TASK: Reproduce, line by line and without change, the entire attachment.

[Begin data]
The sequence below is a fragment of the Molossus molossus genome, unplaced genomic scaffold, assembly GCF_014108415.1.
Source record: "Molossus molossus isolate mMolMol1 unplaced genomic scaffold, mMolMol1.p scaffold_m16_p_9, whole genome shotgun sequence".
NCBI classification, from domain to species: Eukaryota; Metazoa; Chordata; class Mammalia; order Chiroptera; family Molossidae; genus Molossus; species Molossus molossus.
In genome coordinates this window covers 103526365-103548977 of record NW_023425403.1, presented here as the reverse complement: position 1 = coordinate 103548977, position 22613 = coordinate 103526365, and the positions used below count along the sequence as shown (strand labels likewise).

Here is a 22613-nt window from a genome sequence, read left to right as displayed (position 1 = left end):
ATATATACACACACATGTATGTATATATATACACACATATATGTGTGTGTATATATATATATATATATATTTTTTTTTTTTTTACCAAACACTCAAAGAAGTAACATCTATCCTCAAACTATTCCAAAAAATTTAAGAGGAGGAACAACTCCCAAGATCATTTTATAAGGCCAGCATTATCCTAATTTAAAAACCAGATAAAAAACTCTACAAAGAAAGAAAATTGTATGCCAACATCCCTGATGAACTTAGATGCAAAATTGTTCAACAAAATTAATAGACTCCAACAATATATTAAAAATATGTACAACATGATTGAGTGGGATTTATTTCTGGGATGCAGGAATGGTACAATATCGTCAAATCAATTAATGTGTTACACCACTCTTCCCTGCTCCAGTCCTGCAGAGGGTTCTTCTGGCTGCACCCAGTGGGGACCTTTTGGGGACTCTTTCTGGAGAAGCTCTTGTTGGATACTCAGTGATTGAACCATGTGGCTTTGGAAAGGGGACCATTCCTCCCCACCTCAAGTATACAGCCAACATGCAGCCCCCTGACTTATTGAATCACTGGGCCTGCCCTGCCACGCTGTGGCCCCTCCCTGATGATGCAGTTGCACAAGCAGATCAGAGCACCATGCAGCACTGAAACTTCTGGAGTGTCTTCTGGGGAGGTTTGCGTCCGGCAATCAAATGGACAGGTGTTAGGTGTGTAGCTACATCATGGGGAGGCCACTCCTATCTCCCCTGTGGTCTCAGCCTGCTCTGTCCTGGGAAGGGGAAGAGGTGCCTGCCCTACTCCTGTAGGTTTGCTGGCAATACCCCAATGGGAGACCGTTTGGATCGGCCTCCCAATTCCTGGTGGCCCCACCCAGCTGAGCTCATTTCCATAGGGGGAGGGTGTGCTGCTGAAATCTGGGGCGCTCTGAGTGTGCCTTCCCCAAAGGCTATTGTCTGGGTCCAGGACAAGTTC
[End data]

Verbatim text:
The sequence below is a fragment of the Molossus molossus genome, unplaced genomic scaffold, assembly GCF_014108415.1.
Source record: "Molossus molossus isolate mMolMol1 unplaced genomic scaffold, mMolMol1.p scaffold_m16_p_9, whole genome shotgun sequence".
NCBI classification, from domain to species: Eukaryota; Metazoa; Chordata; class Mammalia; order Chiroptera; family Molossidae; genus Molossus; species Molossus molossus.
In genome coordinates this window covers 103526365-103548977 of record NW_023425403.1, presented here as the reverse complement: position 1 = coordinate 103548977, position 22613 = coordinate 103526365, and the positions used below count along the sequence as shown (strand labels likewise).

Here is a 22613-nt window from a genome sequence, read left to right as displayed (position 1 = left end):
ATATATACACACACATGTATGTATATATATACACACATATATGTGTGTGTATATATATATATATATATATTTTTTTTTTTTTTACCAAACACTCAAAGAAGTAACATCTATCCTCAAACTATTCCAAAAAATTTAAGAGGAGGAACAACTCCCAAGATCATTTTATAAGGCCAGCATTATCCTAATTTAAAAACCAGATAAAAAACTCTACAAAGAAAGAAAATTGTATGCCAACATCCCTGATGAACTTAGATGCAAAATTGTTCAACAAAATTAATAGACTCCAACAATATATTAAAAATATGTACAACATGATTGAGTGGGATTTATTTCTGGGATGCAGGAATGGTACAATATCGTCAAATCAATTAATGTGTTACACCACTCTTCCCTGCTCCAGTCCTGCAGAGGGTTCTTCTGGCTGCACCCAGTGGGGACCTTTTGGGGACTCTTTCTGGAGAAGCTCTTGTTGGATACTCAGTGATTGAACCATGTGGCTTTGGAAAGGGGACCATTCCTCCCCACCTCAAGTATACAGCCAACATGCAGCCCCCTGACTTATTGAATCACTGGGCCTGCCCTGCCACGCTGTGGCCCCTCCCTGATGATGCAGTTGCACAAGCAGATCAGAGCACCATGCAGCACTGAAACTTCTGGAGTGTCTTCTGGGGAGGTTTGCGTCCGGCAATCAAATGGACAGGTGTTAGGTGTGTAGCTACATCATGGGGAGGCCACTCCTATCTCCCCTGTGGTCTCAGCCTGCTCTGTCCTGGGAAGGGGAAGAGGTGCCTGCCCTACTCCTGTAGGTTTGCTGGCAATACCCCAATGGGAGACCGTTTGGATCGGCCTCCCAATTCCTGGTGGCCCCACCCAGCTGAGCTCATTTCCATAGGGGGAGGGTGTGCTGCTGAAATCTGGGGCGCTCTGAGTGTGCCTTCCCCAAAGGCTATTGTCTGGGTCCAGGACAAGTTC